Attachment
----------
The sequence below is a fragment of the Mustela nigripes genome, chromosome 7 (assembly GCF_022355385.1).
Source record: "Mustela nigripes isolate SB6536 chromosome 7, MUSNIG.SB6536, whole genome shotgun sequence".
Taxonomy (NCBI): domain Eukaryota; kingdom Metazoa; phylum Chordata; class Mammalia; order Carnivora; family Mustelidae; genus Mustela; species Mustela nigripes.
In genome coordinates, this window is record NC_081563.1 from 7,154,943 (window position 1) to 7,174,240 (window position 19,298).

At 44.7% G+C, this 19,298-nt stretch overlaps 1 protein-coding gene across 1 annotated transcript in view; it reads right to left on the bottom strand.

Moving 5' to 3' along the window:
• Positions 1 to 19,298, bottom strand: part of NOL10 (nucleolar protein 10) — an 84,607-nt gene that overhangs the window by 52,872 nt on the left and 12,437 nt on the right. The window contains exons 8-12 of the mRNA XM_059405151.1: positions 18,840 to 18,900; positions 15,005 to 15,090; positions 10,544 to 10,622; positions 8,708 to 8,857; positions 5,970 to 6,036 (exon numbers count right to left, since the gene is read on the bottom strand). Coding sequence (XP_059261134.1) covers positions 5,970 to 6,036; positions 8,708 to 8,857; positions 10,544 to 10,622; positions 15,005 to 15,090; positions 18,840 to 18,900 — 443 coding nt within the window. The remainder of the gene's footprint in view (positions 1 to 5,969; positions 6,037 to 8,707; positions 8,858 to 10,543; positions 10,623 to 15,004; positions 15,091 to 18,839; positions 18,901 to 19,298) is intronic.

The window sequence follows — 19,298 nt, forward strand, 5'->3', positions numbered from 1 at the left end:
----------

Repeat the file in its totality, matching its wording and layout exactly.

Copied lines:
The sequence below is a fragment of the Mustela nigripes genome, chromosome 7 (assembly GCF_022355385.1).
Source record: "Mustela nigripes isolate SB6536 chromosome 7, MUSNIG.SB6536, whole genome shotgun sequence".
Taxonomy (NCBI): domain Eukaryota; kingdom Metazoa; phylum Chordata; class Mammalia; order Carnivora; family Mustelidae; genus Mustela; species Mustela nigripes.
In genome coordinates, this window is record NC_081563.1 from 7,154,943 (window position 1) to 7,174,240 (window position 19,298).

At 44.7% G+C, this 19,298-nt stretch overlaps 1 protein-coding gene across 1 annotated transcript in view; it reads right to left on the bottom strand.

Moving 5' to 3' along the window:
• Positions 1 to 19,298, bottom strand: part of NOL10 (nucleolar protein 10) — an 84,607-nt gene that overhangs the window by 52,872 nt on the left and 12,437 nt on the right. The window contains exons 8-12 of the mRNA XM_059405151.1: positions 18,840 to 18,900; positions 15,005 to 15,090; positions 10,544 to 10,622; positions 8,708 to 8,857; positions 5,970 to 6,036 (exon numbers count right to left, since the gene is read on the bottom strand). Coding sequence (XP_059261134.1) covers positions 5,970 to 6,036; positions 8,708 to 8,857; positions 10,544 to 10,622; positions 15,005 to 15,090; positions 18,840 to 18,900 — 443 coding nt within the window. The remainder of the gene's footprint in view (positions 1 to 5,969; positions 6,037 to 8,707; positions 8,858 to 10,543; positions 10,623 to 15,004; positions 15,091 to 18,839; positions 18,901 to 19,298) is intronic.

The window sequence follows — 19,298 nt, forward strand, 5'->3', positions numbered from 1 at the left end: